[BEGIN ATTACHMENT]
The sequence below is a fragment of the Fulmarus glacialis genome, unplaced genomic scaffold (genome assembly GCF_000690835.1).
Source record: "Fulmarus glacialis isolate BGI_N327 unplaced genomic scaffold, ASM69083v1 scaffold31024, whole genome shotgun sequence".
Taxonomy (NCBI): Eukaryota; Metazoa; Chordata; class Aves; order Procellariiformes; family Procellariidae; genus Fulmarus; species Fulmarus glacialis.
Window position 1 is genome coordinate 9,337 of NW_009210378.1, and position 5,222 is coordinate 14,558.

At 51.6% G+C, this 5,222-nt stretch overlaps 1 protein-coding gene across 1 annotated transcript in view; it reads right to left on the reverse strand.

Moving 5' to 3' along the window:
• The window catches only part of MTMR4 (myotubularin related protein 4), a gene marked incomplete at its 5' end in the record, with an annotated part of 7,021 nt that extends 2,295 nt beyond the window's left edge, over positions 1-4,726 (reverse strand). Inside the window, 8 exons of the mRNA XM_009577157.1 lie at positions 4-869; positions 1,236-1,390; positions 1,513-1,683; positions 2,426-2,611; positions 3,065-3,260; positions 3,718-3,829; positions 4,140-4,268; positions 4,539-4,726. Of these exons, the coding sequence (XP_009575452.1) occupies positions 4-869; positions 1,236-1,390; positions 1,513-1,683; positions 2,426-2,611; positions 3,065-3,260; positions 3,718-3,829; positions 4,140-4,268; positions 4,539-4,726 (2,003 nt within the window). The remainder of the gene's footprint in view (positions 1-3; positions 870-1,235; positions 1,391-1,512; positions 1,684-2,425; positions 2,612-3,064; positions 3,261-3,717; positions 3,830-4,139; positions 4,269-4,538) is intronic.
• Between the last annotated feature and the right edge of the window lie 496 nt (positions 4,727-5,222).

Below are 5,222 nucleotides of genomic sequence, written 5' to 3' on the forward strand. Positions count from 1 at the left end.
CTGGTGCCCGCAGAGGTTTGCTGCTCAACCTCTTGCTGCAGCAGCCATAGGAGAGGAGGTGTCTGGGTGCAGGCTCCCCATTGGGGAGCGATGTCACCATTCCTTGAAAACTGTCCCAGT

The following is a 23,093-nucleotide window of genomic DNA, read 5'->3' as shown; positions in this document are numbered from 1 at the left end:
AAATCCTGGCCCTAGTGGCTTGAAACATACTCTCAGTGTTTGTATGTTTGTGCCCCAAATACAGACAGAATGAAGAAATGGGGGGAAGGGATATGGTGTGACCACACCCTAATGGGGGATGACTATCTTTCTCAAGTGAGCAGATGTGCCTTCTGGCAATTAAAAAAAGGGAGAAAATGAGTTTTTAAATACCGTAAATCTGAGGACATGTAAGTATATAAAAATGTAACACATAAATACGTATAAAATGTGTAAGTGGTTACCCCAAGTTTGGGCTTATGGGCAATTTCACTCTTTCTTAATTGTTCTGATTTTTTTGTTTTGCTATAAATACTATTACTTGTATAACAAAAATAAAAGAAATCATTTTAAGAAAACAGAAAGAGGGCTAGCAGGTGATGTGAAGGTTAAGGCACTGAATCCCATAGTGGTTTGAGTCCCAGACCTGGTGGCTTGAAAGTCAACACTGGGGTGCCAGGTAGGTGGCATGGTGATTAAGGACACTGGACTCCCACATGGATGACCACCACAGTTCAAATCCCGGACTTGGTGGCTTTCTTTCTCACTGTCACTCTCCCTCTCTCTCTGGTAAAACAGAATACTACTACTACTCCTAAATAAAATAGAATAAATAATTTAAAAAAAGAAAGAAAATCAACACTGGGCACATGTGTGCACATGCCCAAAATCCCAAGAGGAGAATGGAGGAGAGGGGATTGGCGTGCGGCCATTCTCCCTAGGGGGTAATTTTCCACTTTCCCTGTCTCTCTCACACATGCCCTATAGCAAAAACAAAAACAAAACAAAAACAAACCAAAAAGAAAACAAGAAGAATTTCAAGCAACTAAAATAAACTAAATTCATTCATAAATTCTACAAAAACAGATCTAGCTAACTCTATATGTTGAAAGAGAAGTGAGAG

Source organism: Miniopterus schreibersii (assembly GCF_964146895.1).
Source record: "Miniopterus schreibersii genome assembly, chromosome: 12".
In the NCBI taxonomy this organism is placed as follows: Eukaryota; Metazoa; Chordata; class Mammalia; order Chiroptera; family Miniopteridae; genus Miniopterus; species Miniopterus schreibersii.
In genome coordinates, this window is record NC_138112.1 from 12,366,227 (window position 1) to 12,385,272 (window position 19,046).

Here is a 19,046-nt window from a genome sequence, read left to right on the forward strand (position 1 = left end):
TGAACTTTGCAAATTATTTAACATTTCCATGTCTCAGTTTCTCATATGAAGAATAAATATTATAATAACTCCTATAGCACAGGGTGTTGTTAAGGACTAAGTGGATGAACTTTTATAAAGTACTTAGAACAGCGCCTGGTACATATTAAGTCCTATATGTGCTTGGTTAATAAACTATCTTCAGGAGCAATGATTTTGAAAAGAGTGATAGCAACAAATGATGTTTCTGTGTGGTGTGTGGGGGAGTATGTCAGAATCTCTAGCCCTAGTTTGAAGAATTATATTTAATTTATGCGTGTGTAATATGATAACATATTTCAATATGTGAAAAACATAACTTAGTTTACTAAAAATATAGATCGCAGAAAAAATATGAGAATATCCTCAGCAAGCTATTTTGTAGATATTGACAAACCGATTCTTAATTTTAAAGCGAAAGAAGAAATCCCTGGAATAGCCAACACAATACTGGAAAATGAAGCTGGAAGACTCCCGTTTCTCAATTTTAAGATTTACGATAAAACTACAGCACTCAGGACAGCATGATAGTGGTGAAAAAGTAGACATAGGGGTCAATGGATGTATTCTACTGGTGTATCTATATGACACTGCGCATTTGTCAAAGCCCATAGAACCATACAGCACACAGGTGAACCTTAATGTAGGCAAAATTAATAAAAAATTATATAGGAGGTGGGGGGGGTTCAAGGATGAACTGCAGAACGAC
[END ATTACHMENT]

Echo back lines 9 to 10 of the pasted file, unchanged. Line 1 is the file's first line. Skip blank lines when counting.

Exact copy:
Below are 5,222 nucleotides of genomic sequence, written 5' to 3' on the forward strand. Positions count from 1 at the left end.
CTGGTGCCCGCAGAGGTTTGCTGCTCAACCTCTTGCTGCAGCAGCCATAGGAGAGGAGGTGTCTGGGTGCAGGCTCCCCATTGGGGAGCGATGTCACCATTCCTTGAAAACTGTCCCAGT